Because of undetected toxicity problems, about a third of prescription drugs approved in the U.S. are withdrawn from the market or require added warning labels limiting their use. An exceptionally sensitive toxicity test invented at the University of Utah could make it possible to uncover more of these dangerous side effects early in pharmaceutical development so that fewer patients are given unsafe drugs.
To prove the point, the U researchers ran their test on Paxil, an antidepressant that thousands of pregnant women used in the years before it was linked to an increased risk of birth defects. The U.S. Food and Drug Administration now requires a warning about use in the first trimester of pregnancy. In the U study, mice exposed during development experienced multiple problems: males weighed less, had fewer offspring, dominated fewer territories and died at a higher rate. Females took longer to produce their first litters, had fewer pups and pups that were underweight. The drug doses were relatively close to those prescribed for people. In the conventional animal safety testing reported by the drug’s manufacturer, no reproductive side effects emerged until rodents took doses multiple times higher than those given to treat depression.
“We are seeing effects at a dose that is close to human levels. And we are doing it exactly the way we need to determine if it presents a risk of harm to a developing fetus,” says University of Utah biologist Shannon M. Gaukler, the study’s lead author who recently completed a doctoral degree at the U. The study will be published in the January-February issue of Neurotoxicology and Teratology, which has posted a preprint online.
University of Utah biology professor Wayne K. Potts, the study’s senior author, says that detecting toxicity problems early in preclinical testing would not only protect patients from exposure to unsafe drugs, but also help pharmaceutical companies avoid wasting billions of dollars bringing drugs to market only to have them fail.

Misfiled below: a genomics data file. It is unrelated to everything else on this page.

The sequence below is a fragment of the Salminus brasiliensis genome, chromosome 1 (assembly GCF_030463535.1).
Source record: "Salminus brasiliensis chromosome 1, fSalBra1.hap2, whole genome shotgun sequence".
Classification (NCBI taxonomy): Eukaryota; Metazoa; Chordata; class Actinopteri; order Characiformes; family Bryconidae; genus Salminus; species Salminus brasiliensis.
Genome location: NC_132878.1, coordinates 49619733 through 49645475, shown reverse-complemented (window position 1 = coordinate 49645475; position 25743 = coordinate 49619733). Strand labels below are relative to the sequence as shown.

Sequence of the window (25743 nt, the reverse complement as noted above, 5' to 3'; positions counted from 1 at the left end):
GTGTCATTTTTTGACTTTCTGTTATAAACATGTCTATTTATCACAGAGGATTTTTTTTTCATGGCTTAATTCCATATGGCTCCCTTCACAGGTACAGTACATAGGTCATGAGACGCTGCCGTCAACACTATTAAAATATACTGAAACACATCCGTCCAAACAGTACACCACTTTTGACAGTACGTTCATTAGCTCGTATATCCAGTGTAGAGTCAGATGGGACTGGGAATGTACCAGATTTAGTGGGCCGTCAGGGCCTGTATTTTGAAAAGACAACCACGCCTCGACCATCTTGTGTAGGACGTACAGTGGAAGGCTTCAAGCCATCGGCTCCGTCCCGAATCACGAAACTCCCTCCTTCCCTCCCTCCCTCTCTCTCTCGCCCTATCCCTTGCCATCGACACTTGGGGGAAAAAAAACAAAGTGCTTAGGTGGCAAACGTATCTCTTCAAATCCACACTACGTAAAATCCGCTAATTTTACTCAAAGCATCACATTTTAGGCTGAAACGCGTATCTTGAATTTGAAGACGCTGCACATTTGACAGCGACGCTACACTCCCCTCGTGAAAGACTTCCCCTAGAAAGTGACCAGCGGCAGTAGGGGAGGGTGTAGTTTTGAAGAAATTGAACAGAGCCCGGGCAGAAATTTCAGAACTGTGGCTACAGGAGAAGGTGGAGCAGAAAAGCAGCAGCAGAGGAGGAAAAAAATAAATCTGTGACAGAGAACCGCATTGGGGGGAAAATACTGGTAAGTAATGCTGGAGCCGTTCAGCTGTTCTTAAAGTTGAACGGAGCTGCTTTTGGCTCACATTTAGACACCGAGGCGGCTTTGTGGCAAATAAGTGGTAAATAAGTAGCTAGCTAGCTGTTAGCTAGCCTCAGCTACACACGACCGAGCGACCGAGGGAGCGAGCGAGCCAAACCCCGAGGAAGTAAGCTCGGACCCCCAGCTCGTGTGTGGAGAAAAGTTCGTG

“If we can find these health problems early on in preclinical testing, it has the potential of saving them a lot of money,” Potts says.
The key to the test’s sensitivity is the way it uses untamed house mice – rather than docile, inbred laboratory strains – and subjects them to a relentless, Darwinian competition for food, shelter and mates much like they would face in the wild. Mice jostle and race for a place in a roughly 300-square-foot pen divided into six territories by wire fencing that individuals must climb to invade or flee neighboring turf. Four of the territories are prime real estate with multiple hidden nesting sites and direct access to feeders. Two territories are poor, offering only open nesting sites and indirect feeder access. The test is called the organismal performance assay, or OPA.
Gaukler and Potts conducted the study with James Ruff, Tessa Galland, Kirstie A. Kandaris, Tristan K. Underwood, Nicole M. Liu, Elizabeth L. Young, Linda C. Morrison and Garold S. Yost. The project was funded primarily by the University of Utah’s Technology Commercialization Program.